Farming

| 9.1°C Dublin

Import curbs premature, green reforms may be delayed - EU farm chief

Close

Janusz Wojciechowski

Janusz Wojciechowski

EU/ Aurore Martignoni

Janusz Wojciechowski

The European Union’s chief agriculture official said on Tuesday it was premature to restrict imports of products such as beef to support European farmers as they battle with the fallout of the new coronavirus pandemic.

He also acknowledged reforms to make farming more sustainable in line with EU efforts to move towards a climate-neutral economy may need to be further delayed.

So far, the European Commission has set guidelines to keep borders open for goods and cross-border workers, including seasonal farm labour. On Monday, it said farmers would be given longer to apply for direct payments, while the disbursement process could be accelerated.

European farming association Copa Cogeca has said fruit and vegetable growers need exceptional measures. It also believes the Commission, which oversees EU trade policy, should look at managing existing import quotas, notably of beef, which is shipped into the EU from the Americas and Australia.

EU Agriculture Commissioner Janusz Wojciechowski said he understood some sectors were showing signs of strain, but it was not yet the time for intervention.

“We should consider all the consequences of some limitation of import quotas because these are international trade agreements, but of course we are monitoring the situation and we are considering measures in the future, but not now, not yet,” he told Reuters.

Wojciechowski said the farmers could receive up to 100,000 euros ($109,050) per farm as the EU relaxed its approach to state aid.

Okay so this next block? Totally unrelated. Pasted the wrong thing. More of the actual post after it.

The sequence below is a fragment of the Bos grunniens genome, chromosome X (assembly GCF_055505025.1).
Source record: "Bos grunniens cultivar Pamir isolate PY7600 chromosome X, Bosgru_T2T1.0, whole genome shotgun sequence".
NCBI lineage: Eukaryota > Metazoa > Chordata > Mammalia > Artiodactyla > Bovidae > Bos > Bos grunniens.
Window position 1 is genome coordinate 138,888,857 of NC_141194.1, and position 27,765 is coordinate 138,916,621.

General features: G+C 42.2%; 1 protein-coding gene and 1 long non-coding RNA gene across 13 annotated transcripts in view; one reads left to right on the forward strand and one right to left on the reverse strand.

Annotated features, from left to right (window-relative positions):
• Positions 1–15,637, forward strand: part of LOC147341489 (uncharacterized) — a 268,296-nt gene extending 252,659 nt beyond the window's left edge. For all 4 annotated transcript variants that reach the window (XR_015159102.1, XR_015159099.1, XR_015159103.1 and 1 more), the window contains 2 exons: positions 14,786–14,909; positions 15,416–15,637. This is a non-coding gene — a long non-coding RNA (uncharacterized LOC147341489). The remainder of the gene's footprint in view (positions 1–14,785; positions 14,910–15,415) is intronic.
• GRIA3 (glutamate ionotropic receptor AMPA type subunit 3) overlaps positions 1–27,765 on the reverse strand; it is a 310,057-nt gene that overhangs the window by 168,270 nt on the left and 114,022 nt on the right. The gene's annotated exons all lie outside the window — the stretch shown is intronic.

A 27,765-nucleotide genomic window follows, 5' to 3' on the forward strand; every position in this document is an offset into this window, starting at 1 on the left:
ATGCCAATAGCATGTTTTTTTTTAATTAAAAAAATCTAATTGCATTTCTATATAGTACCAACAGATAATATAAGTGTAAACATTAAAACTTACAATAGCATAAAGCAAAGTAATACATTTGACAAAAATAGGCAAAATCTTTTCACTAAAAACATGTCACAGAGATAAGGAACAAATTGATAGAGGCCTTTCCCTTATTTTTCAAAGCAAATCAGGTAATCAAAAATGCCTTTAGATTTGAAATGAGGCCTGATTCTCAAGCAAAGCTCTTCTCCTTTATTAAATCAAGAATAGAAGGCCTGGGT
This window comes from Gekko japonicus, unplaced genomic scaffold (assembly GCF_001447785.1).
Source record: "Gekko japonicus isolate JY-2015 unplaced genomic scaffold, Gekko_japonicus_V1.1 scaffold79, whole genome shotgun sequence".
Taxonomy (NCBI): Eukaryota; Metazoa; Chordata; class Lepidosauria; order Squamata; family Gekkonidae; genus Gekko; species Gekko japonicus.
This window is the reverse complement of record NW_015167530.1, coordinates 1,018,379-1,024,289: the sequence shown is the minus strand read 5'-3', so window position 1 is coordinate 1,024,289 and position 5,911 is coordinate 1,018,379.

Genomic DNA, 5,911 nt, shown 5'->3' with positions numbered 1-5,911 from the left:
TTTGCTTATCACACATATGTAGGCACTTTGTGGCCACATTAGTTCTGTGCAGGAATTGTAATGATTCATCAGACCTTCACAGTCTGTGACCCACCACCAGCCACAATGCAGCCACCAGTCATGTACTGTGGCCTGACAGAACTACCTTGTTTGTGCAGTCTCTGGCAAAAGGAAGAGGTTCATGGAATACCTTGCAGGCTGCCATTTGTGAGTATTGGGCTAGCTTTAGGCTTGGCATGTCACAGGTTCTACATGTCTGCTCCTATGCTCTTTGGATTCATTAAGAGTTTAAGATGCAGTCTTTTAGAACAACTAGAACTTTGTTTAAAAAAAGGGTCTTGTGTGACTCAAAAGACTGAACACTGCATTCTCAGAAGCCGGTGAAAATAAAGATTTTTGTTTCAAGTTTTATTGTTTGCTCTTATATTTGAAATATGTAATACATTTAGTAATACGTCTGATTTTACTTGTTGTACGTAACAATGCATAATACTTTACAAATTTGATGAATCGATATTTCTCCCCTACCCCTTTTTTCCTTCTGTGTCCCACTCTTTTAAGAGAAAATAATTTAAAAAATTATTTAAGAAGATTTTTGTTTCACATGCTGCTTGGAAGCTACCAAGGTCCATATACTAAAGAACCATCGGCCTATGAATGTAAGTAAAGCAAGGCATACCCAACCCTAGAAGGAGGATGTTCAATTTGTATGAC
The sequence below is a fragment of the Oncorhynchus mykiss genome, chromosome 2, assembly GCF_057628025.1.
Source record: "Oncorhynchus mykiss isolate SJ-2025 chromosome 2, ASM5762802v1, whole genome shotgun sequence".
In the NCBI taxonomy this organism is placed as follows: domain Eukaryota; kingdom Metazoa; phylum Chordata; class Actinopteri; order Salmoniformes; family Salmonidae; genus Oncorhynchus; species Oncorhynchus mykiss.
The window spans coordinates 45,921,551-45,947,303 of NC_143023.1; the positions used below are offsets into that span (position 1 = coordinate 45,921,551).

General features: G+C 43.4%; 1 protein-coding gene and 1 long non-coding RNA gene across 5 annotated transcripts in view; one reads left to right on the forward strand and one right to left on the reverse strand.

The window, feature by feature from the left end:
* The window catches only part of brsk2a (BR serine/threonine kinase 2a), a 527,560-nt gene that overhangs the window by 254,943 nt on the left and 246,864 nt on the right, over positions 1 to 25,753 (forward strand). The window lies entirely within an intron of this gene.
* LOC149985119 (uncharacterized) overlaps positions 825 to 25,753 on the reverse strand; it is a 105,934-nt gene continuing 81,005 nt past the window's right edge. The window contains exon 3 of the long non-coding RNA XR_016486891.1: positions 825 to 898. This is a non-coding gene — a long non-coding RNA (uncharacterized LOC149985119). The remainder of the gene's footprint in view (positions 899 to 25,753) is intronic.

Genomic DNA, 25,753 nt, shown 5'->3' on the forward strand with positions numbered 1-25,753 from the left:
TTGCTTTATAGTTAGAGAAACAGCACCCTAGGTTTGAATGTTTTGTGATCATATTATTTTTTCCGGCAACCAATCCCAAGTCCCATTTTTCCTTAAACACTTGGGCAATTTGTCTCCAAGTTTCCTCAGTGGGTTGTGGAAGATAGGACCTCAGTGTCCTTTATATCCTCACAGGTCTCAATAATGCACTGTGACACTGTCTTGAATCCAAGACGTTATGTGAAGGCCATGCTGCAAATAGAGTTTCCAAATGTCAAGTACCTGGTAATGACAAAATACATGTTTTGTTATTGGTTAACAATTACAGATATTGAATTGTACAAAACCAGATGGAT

Some 17 billion euros in unspent rural development policy funds could be diverted to farmers, he said, adding the Commission would take a favourable view when it came to any approvals.

The Commission is also discussing a possible further delay to its Farm to Fork strategy, a vision to make the agriculture sector more sustainable. The EU executive plans to unveil it on April 29, a month later than initially planned.

The strategy would cut the use of pesticides and antibiotics, reduce food waste, and curb the environmental impact of transport in the sector.

Wojciechowski said the Commission’s Green Deal vision to fully decarbonise the EU economy by 2050 was still top priority and, if anything, the Farm to Fork strategy needed to be strengthened, not weakened.

He said the Commission had not made a decision on a further delay, but would consider the matter.

The centre-right European People’s Party, the European Parliament’s largest grouping, has called for the launch to be delayed until at least after summer, saying farmers should not face additional rules as they grapple with the consequences of the new coronavirus.

Reuters